Pleomorphic Adenoma of the Parotid Gland

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Case Summary

A teenager with no significant past medical history presented with a firm, non-tender 3 x 4 cm subcutaneous mass in the left upper neck. On physical exam there were no overlying changes to the skin, drainage, or erythema.

Imaging Findings

Initial ultrasound (Figure 1) of the upper neck showed a predominately solid lesion with internal cystic foci located at the angle of the left side of the mandible, within the parotid gland. A follow up ultrasound performed 6 months later showed interval growth of the mass. The appearance of the mass was unchanged, except that there was increased color flow with arterial waveforms.

Subsequently, magnetic resonance imaging (MRI) showed a T1 hypointense, T2 hyperintense, homogeneously contrast-enhancing mass within the left parotid gland (Figure 2). The deep margin of the mass was located lateral to the carotid sheath, and a prominent arterial structure was found along the deep margin, posterior to the pterygoid muscles.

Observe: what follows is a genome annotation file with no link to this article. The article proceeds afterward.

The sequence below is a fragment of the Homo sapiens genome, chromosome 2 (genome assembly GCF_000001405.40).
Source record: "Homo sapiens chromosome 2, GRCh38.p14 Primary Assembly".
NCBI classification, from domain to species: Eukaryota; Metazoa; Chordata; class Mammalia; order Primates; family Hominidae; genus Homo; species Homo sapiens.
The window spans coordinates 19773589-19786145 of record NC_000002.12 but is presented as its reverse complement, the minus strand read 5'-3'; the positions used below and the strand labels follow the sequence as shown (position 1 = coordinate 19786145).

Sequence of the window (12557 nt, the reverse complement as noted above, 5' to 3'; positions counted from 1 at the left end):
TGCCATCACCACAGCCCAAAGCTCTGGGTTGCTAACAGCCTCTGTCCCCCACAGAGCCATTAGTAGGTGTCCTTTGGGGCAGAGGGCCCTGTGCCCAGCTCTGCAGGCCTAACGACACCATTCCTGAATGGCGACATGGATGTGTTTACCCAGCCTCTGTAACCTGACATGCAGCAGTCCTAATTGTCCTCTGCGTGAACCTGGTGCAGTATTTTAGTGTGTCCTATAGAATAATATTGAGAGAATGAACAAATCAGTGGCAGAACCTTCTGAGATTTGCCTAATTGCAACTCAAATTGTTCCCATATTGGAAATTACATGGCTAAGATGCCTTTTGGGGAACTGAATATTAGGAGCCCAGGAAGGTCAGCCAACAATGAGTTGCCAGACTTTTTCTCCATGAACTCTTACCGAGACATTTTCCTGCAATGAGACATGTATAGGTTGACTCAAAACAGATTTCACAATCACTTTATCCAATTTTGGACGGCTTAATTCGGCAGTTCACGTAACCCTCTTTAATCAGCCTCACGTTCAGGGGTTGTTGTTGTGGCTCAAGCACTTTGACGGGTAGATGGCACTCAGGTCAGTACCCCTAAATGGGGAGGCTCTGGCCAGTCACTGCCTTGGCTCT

Diagnosis

Pleomorphic adenoma. The differential diagnoses for solid, intraparotid tumors in a teenager include Warthin tumor, facial nerve schwannoma, adenoma, papillary cyst adenoma, oncocytoma, lipoma, neurofibroma (solitary or plexiform types), hamartoma, lymphoepithelial tumors, acinic cell carcinoma, mucoepidermoid carcinoma, and rhabdomyosarcoma.1,2

Discussion

Pleomorphic adenomas (PA) are salivary gland tumors that often occur in the parotid gland.3 They are more common in adults, with the mean age of diagnosis ranging from 40 to 50 years of age. While pleomorphic adenomas are benign, they have the potential for malignant transformation and, because the tumor invades normal glandular tissue with pseudopodia like projections, they frequently recur after surgical resection.4